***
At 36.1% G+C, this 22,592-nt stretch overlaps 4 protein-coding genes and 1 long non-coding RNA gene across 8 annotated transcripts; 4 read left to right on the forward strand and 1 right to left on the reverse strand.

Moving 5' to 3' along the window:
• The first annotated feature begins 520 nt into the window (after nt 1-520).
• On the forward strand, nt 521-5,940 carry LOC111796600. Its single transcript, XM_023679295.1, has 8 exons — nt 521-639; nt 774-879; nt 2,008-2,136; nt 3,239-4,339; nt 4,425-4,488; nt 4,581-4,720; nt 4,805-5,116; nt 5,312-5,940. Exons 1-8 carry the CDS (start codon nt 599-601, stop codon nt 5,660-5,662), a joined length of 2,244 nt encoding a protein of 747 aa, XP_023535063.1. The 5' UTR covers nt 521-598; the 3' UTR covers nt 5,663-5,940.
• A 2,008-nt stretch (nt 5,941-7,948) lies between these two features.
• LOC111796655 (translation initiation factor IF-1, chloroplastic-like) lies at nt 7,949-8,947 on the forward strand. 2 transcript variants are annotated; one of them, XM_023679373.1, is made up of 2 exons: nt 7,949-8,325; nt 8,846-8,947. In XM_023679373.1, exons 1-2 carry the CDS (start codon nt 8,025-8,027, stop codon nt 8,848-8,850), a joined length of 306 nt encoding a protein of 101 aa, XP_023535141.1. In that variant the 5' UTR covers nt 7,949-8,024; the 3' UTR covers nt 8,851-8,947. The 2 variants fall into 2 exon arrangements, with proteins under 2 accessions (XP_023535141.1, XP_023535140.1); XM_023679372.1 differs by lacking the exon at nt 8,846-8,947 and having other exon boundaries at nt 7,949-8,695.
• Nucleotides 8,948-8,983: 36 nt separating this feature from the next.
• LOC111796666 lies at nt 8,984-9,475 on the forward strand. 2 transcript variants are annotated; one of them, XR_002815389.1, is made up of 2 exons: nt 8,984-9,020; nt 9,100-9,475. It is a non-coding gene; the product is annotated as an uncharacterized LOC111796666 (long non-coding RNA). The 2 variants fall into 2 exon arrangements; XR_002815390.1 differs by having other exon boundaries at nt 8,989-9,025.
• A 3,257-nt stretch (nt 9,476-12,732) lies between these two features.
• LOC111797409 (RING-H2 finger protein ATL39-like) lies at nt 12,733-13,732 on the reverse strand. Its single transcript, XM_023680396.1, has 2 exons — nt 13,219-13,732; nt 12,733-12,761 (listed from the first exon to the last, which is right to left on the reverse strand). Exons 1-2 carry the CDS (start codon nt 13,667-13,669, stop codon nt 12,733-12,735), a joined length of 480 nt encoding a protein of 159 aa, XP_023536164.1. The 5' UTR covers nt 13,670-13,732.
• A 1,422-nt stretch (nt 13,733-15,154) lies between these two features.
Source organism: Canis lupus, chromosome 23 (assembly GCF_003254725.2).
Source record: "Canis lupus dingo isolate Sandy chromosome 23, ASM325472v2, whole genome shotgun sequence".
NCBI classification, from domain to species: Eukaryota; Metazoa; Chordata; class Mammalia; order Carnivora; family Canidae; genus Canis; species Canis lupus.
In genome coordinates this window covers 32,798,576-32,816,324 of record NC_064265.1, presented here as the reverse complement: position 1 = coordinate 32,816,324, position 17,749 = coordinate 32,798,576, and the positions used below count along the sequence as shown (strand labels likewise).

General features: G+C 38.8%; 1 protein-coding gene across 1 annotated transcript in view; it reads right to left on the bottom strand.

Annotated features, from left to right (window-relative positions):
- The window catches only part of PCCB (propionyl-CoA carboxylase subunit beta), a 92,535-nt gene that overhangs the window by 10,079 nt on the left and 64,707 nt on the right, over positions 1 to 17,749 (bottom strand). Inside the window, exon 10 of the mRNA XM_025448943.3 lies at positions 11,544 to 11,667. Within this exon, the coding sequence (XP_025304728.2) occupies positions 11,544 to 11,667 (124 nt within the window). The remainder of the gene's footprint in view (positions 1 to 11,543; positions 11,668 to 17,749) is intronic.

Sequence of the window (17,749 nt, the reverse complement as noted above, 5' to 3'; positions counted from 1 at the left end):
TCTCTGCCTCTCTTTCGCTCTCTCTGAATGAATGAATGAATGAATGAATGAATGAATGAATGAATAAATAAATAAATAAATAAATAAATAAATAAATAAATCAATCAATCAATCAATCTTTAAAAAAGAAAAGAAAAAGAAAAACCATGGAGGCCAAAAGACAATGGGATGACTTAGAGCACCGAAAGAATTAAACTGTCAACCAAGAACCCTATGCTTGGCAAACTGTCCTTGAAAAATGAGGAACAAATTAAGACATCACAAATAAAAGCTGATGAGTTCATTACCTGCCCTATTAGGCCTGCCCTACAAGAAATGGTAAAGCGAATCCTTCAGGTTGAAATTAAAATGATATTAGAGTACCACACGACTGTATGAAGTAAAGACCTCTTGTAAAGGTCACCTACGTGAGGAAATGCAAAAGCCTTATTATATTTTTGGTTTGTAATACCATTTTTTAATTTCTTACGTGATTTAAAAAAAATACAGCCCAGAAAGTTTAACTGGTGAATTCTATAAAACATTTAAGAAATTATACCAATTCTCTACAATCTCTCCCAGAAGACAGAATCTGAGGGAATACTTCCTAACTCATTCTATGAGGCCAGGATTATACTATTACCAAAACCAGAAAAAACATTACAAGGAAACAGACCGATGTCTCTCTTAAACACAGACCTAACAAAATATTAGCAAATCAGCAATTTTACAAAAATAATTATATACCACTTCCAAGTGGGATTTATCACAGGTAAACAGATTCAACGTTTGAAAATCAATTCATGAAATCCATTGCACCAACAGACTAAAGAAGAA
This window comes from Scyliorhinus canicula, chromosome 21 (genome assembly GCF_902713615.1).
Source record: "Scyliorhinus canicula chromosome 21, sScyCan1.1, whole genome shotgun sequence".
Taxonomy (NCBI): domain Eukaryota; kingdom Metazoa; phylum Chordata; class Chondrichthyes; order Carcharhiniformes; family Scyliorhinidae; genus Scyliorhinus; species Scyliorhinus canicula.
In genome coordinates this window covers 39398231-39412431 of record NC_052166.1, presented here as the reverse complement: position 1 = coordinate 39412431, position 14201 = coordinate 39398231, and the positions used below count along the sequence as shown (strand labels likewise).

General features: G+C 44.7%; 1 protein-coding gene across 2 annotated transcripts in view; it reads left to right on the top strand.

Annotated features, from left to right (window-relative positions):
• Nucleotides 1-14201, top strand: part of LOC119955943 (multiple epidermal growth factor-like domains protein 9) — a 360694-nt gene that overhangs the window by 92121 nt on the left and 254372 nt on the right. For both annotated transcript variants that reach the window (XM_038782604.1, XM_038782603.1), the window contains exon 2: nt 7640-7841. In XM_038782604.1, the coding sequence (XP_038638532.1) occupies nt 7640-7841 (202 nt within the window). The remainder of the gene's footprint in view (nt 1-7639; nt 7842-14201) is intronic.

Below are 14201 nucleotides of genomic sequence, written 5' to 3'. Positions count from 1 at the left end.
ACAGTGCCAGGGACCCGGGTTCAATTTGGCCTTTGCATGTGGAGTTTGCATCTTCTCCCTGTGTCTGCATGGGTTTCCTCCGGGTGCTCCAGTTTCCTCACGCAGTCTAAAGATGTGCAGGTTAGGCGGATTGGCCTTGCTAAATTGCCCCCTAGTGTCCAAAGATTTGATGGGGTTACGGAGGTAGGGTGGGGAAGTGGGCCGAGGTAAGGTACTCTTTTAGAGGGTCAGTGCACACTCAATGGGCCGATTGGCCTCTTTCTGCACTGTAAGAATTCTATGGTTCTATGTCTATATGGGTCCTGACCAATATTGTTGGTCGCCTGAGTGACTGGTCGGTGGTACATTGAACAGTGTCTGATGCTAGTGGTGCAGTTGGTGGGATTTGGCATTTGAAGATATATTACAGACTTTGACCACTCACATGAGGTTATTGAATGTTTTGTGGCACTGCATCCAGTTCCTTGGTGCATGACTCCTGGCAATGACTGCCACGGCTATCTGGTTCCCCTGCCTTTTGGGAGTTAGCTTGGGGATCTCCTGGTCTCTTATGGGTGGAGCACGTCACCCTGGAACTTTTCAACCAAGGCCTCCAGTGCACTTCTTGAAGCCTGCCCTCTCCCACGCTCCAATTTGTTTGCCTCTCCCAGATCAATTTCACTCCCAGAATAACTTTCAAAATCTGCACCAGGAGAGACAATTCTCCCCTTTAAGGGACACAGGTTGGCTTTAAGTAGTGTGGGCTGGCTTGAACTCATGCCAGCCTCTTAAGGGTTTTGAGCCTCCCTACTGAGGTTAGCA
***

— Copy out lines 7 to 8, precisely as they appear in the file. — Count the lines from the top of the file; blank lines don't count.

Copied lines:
• Nucleotides 8,948-8,983: 36 nt separating this feature from the next.
• LOC111796666 lies at nt 8,984-9,475 on the forward strand. 2 transcript variants are annotated; one of them, XR_002815389.1, is made up of 2 exons: nt 8,984-9,020; nt 9,100-9,475. It is a non-coding gene; the product is annotated as an uncharacterized LOC111796666 (long non-coding RNA). The 2 variants fall into 2 exon arrangements; XR_002815390.1 differs by having other exon boundaries at nt 8,989-9,025.